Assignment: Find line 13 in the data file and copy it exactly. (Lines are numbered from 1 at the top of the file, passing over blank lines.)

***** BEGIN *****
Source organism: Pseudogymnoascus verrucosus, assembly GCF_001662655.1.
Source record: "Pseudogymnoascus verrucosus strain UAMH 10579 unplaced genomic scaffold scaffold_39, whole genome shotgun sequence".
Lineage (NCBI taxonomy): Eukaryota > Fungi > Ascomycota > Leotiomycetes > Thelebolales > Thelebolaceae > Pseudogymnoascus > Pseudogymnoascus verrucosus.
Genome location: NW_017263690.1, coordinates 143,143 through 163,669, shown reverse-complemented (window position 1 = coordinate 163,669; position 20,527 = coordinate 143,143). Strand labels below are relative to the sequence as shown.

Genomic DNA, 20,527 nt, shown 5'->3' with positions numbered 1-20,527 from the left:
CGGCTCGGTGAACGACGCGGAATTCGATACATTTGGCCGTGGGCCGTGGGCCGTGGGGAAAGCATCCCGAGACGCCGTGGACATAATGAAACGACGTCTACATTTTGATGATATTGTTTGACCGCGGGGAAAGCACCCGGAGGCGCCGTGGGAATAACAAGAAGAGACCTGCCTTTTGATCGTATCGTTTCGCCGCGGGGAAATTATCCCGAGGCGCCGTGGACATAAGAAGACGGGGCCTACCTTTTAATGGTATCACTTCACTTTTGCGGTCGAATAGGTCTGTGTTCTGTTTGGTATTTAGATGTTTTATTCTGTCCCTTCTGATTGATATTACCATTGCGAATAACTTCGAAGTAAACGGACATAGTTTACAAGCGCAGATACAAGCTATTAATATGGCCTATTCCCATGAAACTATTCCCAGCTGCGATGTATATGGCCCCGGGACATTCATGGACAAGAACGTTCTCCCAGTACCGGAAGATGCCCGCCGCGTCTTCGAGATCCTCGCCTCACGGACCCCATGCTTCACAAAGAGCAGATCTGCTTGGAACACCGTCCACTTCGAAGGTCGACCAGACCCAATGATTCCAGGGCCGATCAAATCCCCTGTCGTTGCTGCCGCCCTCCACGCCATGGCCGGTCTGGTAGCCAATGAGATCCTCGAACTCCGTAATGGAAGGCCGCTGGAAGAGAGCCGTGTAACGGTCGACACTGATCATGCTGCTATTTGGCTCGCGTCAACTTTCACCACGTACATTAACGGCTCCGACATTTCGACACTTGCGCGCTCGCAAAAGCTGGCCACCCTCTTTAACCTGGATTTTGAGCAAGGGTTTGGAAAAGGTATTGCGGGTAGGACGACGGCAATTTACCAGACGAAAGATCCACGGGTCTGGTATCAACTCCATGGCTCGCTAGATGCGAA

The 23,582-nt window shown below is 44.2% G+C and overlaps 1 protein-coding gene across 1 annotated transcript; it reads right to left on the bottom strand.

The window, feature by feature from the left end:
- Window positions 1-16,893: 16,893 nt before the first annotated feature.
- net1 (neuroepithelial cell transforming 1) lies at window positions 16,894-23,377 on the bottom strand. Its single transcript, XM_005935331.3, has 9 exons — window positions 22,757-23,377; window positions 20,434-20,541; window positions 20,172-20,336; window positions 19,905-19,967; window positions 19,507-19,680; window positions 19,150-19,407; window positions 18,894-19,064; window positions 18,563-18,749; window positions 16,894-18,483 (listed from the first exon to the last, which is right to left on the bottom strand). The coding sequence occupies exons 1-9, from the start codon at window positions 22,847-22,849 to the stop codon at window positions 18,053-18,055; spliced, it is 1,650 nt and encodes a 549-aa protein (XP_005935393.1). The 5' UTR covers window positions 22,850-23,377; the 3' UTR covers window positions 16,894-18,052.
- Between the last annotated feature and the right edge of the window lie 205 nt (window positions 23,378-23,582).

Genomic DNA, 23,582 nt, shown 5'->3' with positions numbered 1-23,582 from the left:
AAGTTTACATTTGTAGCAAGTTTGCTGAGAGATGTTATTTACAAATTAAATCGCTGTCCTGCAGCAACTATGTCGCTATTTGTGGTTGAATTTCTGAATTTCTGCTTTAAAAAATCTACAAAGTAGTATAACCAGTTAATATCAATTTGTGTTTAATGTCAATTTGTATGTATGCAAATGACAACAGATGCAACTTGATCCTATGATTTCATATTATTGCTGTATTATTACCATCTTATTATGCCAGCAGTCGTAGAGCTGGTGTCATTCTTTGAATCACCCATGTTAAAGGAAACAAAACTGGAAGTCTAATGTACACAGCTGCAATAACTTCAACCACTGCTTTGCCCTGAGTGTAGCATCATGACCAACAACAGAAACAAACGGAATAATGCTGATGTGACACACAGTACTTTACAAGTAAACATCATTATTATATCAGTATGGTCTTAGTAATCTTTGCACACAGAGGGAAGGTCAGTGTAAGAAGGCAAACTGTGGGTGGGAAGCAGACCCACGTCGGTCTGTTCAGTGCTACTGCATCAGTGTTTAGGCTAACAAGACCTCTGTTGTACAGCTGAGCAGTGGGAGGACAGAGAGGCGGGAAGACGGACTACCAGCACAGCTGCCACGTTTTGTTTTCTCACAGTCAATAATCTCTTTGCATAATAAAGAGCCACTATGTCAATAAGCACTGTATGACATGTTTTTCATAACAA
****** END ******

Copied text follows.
AAGTTTACATTTGTAGCAAGTTTGCTGAGAGATGTTATTTACAAATTAAATCGCTGTCCTGCAGCAACTATGTCGCTATTTGTGGTTGAATTTCTGAATTTCTGCTTTAAAAAATCTACAAAGTAGTATAACCAGTTAATATCAATTTGTGTTTAATGTCAATTTGTATGTATGCAAATGACAACAGATGCAACTTGATCCTATGATTTCATATTATTGCTGTATTATTACCATCTTATTATGCCAGCAGTCGTAGAGCTGGTGTCATTCTTTGAATCACCCATGTTAAAGGAAACAAAACTGGAAGTCTAATGTACACAGCTGCAATAACTTCAACCACTGCTTTGCCCTGAGTGTAGCATCATGACCAACAACAGAAACAAACGGAATAATGCTGATGTGACACACAGTACTTTACAAGTAAACATCATTATTATATCAGTATGGTCTTAGTAATCTTTGCACACAGAGGGAAGGTCAGTGTAAGAAGGCAAACTGTGGGTGGGAAGCAGACCCACGTCGGTCTGTTCAGTGCTACTGCATCAGTGTTTAGGCTAACAAGACCTCTGTTGTACAGCTGAGCAGTGGGAGGACAGAGAGGCGGGAAGACGGACTACCAGCACAGCTGCCACGTTTTGTTTTCTCACAGTCAATAATCTCTTTGCATAATAAAGAGCCACTATGTCAATAAGCACTGTATGACATGTTTTTCATAACAA